In a catalogue of variable stars recently published and entitled "Second Catalogue of Variable Stars," a more correct title would be "Second Catalogue of Variable Stars discovered Visually," since in it no weight is given to photographic observations further than is necessary to enable them to swell the list of stars discovered visually. Stars discovered photographically which have been announced as variables, and have been proved beyond doubt to be variables, are here credited as "suspected."

In conclusion, while I may be thought to have strayed far afield from the subject on which I was supposed to address you here, the investigations and researches described above are those in which the women in this department are engaged, in which they are thoroughly interested, and in which they are becoming trained and competent assistants.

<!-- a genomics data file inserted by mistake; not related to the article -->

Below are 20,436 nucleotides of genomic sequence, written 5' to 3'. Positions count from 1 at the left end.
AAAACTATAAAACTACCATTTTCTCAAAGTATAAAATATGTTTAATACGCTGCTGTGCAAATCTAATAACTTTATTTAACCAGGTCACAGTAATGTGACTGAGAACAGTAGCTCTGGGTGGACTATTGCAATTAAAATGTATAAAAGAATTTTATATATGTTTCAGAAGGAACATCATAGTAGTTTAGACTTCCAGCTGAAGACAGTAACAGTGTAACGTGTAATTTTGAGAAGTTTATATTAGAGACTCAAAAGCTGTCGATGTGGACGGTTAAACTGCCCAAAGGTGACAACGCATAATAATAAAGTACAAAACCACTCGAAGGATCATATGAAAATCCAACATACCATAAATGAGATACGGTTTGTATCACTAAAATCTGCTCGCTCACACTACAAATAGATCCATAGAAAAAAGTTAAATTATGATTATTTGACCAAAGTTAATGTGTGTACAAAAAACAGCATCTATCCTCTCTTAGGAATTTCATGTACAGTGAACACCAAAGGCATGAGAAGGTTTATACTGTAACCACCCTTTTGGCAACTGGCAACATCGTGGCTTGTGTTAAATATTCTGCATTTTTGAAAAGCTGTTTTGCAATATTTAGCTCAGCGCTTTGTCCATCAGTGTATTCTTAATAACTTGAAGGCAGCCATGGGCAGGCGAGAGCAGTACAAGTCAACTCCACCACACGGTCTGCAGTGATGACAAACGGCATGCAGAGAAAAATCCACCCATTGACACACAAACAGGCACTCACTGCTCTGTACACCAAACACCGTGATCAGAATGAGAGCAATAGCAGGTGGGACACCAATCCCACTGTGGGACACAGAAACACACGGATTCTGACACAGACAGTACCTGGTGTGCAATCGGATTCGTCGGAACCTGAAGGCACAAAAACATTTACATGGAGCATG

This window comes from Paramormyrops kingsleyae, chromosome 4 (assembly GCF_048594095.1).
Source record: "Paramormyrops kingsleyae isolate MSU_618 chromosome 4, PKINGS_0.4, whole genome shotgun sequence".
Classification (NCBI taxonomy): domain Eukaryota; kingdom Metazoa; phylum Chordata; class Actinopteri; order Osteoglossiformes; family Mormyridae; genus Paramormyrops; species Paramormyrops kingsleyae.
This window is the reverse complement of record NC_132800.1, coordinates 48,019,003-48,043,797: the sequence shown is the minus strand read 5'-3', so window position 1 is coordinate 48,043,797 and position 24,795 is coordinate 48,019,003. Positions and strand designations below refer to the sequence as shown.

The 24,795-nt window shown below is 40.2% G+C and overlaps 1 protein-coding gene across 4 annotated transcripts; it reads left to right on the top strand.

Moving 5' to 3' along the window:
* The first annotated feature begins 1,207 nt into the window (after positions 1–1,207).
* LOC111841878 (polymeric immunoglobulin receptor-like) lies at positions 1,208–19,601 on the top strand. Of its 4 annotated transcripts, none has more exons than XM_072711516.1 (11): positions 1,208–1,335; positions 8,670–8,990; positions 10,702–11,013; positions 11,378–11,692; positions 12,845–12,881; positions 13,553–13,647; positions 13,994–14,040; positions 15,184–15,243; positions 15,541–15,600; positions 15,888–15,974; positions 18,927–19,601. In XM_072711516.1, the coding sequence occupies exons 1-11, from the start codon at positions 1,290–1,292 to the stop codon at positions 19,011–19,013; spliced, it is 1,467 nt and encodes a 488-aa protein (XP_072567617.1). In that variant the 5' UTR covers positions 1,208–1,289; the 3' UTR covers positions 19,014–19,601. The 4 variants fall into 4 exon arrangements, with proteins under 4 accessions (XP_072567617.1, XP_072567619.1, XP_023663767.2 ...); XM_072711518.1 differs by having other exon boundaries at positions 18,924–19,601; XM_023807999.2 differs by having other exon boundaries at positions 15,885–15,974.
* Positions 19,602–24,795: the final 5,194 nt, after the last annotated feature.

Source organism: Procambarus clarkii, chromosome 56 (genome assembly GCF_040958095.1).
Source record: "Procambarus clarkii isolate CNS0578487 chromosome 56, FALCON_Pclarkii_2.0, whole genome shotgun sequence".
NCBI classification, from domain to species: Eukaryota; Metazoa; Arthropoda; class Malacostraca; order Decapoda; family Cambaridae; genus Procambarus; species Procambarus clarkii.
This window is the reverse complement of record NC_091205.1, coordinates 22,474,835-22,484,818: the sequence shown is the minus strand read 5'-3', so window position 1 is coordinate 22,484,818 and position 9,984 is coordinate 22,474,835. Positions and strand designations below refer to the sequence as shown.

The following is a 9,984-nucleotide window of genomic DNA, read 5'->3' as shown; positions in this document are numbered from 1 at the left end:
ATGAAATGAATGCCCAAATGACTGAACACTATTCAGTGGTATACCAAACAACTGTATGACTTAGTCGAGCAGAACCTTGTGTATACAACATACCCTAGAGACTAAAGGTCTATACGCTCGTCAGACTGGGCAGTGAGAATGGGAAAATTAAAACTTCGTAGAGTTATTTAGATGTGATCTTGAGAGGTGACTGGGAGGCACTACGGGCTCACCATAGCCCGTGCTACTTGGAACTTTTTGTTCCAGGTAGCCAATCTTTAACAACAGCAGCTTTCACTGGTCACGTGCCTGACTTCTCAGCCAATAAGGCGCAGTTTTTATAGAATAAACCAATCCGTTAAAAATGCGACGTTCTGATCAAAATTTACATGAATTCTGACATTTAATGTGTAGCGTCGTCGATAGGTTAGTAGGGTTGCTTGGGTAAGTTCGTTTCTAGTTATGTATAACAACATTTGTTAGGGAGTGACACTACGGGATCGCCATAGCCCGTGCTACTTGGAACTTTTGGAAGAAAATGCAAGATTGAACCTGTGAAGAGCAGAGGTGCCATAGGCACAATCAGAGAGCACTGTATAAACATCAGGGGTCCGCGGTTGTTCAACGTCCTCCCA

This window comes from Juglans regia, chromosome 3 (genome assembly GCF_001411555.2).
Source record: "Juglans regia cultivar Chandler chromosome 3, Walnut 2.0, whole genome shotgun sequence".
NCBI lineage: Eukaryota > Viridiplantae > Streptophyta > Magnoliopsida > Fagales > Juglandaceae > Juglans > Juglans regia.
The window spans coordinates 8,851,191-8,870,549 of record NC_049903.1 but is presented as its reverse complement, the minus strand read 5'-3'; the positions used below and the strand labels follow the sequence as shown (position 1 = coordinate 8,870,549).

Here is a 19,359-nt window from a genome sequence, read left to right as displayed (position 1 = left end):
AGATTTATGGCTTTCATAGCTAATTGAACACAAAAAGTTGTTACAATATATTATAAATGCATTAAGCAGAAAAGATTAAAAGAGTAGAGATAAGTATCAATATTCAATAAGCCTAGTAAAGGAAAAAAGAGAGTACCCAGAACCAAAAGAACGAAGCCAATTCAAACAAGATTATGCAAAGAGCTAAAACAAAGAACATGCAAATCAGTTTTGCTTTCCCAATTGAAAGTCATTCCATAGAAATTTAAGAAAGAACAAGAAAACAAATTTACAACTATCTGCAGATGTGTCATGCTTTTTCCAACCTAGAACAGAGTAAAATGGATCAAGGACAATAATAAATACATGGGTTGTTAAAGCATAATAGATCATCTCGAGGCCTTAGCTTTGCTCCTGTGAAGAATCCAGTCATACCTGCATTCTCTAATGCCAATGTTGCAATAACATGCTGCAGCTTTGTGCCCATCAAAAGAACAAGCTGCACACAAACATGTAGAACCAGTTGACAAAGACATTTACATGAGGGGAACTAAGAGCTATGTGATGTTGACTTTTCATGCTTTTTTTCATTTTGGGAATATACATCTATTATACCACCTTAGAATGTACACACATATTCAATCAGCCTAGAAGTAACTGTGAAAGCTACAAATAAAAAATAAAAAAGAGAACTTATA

While we cannot maintain that in everything woman is man's equal, yet in many things her patience, perseverance and method make her his superior. Therefore, let us hope that in astronomy, which now affords a large field for woman's work and skill, she may, as has been the case in several other sciences, at least prove herself his equal.

Harvard College Observatory,
Cambridge, Mass., August 4, 1893.
2. Harvard College Observatory Astronomical Expedition to Peru.
By Mrs M Fleming.